The Manitoba Court of Appeal has added its voice to judicial criticisms of the approach used by certain class counsel of commencing in parallel and then “parking” substantially identical class actions in provinces across the country. In Hafichuk-Walkin et al v BCE Inc et al,1 the court dismissed an appeal from a motion judge’s order permanently staying a Manitoba class action as an abuse of process where a duplicate action had been certified and was proceeding to trial in Saskatchewan.
For defendants who face multiple outstanding class actions over the same allegations brought by the same counsel, the decision provides a means of cleaning up dormant duplicative actions after one action has been certified.
In 2004, Merchant Law Group commenced class proceedings in Saskatchewan against more than a dozen telecommunications providers alleging they had been improperly charging “system access fees” to their wireless customers. Thereafter, Merchant commenced similar actions in eight other jurisdictions across Canada. The Saskatchewan action was certified as a national opt-in class action in 2007.
In 2008, amendments to the Saskatchewan legislation changed the province to an opt-out jurisdiction, and Merchant tried unsuccessfully to have the Saskatchewan action converted to an opt-out action.
After the Saskatchewan action was certified, defendants in numerous provinces outside Saskatchewan moved to stay the actions against them based on abuse of process. Stays were granted in BC, Alberta and Nova Scotia.2
Abuse of process
In its decision released on March 14, 2016, the Manitoba Court of Appeal dismissed an appeal from a decision of the Manitoba Court of Queen’s Bench that granted an unconditional stay of the Manitoba action after finding it was unnecessary and duplicative of the certified Saskatchewan action.
The Court of Appeal observed that while the commencement of similar class actions in multiple jurisdictions is not presumptively abusive, such class actions become abusive when they are duplicative and no legitimate purpose would be served by allowing more than one such action to proceed on behalf of overlapping class members. The court cautioned that the determination of whether an action is abusive must be made considering the entire context in which the action is brought.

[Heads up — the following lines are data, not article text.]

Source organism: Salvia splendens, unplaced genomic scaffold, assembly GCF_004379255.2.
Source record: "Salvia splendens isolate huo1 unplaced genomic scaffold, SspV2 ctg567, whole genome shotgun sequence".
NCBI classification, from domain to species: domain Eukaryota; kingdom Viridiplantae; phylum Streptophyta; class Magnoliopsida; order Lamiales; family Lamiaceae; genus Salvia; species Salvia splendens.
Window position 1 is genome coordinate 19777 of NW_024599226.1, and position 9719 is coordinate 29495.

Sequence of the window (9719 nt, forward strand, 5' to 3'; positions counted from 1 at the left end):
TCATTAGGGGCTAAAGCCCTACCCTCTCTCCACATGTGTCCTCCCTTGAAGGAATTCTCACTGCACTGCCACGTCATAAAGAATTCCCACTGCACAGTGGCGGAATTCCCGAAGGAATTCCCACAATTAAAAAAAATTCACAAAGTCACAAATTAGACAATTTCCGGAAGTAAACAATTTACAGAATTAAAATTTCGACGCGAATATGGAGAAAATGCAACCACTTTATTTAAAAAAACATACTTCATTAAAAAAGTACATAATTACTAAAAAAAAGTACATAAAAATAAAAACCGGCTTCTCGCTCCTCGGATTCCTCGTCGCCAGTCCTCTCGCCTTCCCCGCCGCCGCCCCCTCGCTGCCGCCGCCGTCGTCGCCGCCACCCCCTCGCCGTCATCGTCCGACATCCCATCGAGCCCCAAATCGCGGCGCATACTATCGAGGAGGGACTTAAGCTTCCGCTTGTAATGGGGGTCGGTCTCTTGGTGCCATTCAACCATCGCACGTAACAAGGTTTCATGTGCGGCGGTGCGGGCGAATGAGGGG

In Hafichuk-Walkin, that context included a 10-year delay in the prosecution of the action; evidence that Merchant had no intention of moving the action forward; duplication with eight other actions based on the identical nature of the claims, the similarity of the plaintiffs and the involvement of the same class counsel in all jurisdictions; and the fact that the parallel Saskatchewan action had been certified and was advancing to trial. The court concluded that there was simply no evidence justifying the filing of multiple similar claims.
Merchant argued unsuccessfully that the Manitoba action should be allowed to continue because, in contrast to the certified Saskatchewan proceeding, it was an opt-out action. The court held that the only critical consideration for the opt-in/opt-out distinction was fairness to the class members—in particular, whether there were reasonable safeguards to guarantee the principles of access to justice. Absent cogent evidence to the contrary, the motion judge was entitled to proceed on the basis that the Saskatchewan courts would protect the interests of Manitoba residents by ensuring that they received adequate and timely notice to opt-in to the Saskatchewan action.
The court concluded that Merchant was maintaining the Manitoba action in hibernation as a form of insurance for the possibility of an unsuccessful result in Saskatchewan. This was inappropriate and an abuse of process. The court noted that the class members, including Manitoba residents, had a legal proceeding in Saskatchewan where their rights would be adjudicated, and “[j]ustice did not require an identical proceeding in Manitoba.” To allow otherwise would offend “the principles of comity and exposes the parties and the courts to incurring the evils that a multiplicity of proceedings can give rise to in a multi-jurisdictional dispute.”
Hafichuk-Walkin is now the third appellate court and the fourth jurisdiction to conclude that, once a multi-jurisdictional class action has been finally certified in one province, to allow “carbon copy” class actions involving the same plaintiffs, defendants, lawyers and allegations to proceed in other jurisdictions constitutes an abuse of process and warrants an unconditional stay of proceedings.
This is a welcome development. Defendants should only have to defend a national class action relating to the same matter and seeking essentially the same relief once. Once an action is certified in one province, defendants should not be exposed to the expense and uncertainty of dormant, duplicative actions lying in wait in other jurisdictions. However, how the courts will apply these principles in circumstances where parallel actions are less than completely identical, such as where parallel overlapping actions are brought in different jurisdictions by different class counsel, remains to be seen.
1 Hafichuk-Walkin et al v BCE Inc et al, 2016 MBCA 32.
2 Drover v BCE Inc., 2013 BCSC 1341; Turner v Bell Mobility Inc., 2016 ABCA 21; BCE Inc. v Gillis, 2015 NSCA 32.